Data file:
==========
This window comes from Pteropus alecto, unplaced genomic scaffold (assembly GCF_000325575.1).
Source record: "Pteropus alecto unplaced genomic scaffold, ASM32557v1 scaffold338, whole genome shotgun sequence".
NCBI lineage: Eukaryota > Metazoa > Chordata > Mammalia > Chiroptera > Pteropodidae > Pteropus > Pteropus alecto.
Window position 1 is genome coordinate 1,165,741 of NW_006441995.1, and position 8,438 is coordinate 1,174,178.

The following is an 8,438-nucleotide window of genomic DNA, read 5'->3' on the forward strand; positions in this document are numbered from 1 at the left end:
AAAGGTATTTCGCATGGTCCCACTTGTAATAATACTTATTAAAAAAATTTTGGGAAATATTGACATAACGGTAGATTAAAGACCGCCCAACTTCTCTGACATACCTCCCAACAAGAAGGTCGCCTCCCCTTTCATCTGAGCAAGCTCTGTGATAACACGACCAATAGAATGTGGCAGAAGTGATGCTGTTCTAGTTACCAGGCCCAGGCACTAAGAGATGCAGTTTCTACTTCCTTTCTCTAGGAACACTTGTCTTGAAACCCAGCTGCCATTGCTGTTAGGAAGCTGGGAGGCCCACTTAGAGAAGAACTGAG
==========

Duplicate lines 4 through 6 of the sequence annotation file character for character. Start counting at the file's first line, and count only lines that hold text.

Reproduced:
Window position 1 is genome coordinate 1,165,741 of NW_006441995.1, and position 8,438 is coordinate 1,174,178.

The following is an 8,438-nucleotide window of genomic DNA, read 5'->3' on the forward strand; positions in this document are numbered from 1 at the left end:
AAAGGTATTTCGCATGGTCCCACTTGTAATAATACTTATTAAAAAAATTTTGGGAAATATTGACATAACGGTAGATTAAAGACCGCCCAACTTCTCTGACATACCTCCCAACAAGAAGGTCGCCTCCCCTTTCATCTGAGCAAGCTCTGTGATAACACGACCAATAGAATGTGGCAGAAGTGATGCTGTTCTAGTTACCAGGCCCAGGCACTAAGAGATGCAGTTTCTACTTCCTTTCTCTAGGAACACTTGTCTTGAAACCCAGCTGCCATTGCTGTTAGGAAGCTGGGAGGCCCACTTAGAGAAGAACTGAG